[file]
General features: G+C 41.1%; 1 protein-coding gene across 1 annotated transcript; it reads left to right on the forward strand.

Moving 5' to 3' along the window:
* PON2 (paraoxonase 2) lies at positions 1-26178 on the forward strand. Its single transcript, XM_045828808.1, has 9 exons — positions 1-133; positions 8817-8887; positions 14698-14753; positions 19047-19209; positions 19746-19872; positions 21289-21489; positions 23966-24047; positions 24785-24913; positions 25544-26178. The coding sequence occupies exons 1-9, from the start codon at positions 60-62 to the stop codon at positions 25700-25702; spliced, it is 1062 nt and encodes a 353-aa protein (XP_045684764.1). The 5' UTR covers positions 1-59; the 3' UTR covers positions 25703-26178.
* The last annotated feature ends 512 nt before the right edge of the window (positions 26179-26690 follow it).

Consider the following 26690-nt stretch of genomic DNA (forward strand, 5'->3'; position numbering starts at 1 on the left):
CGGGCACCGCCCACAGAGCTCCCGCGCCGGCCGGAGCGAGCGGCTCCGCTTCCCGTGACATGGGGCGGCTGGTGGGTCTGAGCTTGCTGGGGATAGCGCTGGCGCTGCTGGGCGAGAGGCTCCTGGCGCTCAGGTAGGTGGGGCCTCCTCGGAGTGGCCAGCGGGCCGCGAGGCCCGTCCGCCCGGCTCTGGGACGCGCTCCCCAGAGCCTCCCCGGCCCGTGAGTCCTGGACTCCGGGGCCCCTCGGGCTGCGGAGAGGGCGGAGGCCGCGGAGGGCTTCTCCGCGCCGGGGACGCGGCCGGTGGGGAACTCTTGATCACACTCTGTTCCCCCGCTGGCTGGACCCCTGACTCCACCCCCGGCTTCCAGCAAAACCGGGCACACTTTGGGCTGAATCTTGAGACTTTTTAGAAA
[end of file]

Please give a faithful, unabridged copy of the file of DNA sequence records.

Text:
General features: G+C 41.1%; 1 protein-coding gene across 1 annotated transcript; it reads left to right on the forward strand.

Moving 5' to 3' along the window:
* PON2 (paraoxonase 2) lies at positions 1-26178 on the forward strand. Its single transcript, XM_045828808.1, has 9 exons — positions 1-133; positions 8817-8887; positions 14698-14753; positions 19047-19209; positions 19746-19872; positions 21289-21489; positions 23966-24047; positions 24785-24913; positions 25544-26178. The coding sequence occupies exons 1-9, from the start codon at positions 60-62 to the stop codon at positions 25700-25702; spliced, it is 1062 nt and encodes a 353-aa protein (XP_045684764.1). The 5' UTR covers positions 1-59; the 3' UTR covers positions 25703-26178.
* The last annotated feature ends 512 nt before the right edge of the window (positions 26179-26690 follow it).

Consider the following 26690-nt stretch of genomic DNA (forward strand, 5'->3'; position numbering starts at 1 on the left):
CGGGCACCGCCCACAGAGCTCCCGCGCCGGCCGGAGCGAGCGGCTCCGCTTCCCGTGACATGGGGCGGCTGGTGGGTCTGAGCTTGCTGGGGATAGCGCTGGCGCTGCTGGGCGAGAGGCTCCTGGCGCTCAGGTAGGTGGGGCCTCCTCGGAGTGGCCAGCGGGCCGCGAGGCCCGTCCGCCCGGCTCTGGGACGCGCTCCCCAGAGCCTCCCCGGCCCGTGAGTCCTGGACTCCGGGGCCCCTCGGGCTGCGGAGAGGGCGGAGGCCGCGGAGGGCTTCTCCGCGCCGGGGACGCGGCCGGTGGGGAACTCTTGATCACACTCTGTTCCCCCGCTGGCTGGACCCCTGACTCCACCCCCGGCTTCCAGCAAAACCGGGCACACTTTGGGCTGAATCTTGAGACTTTTTAGAAA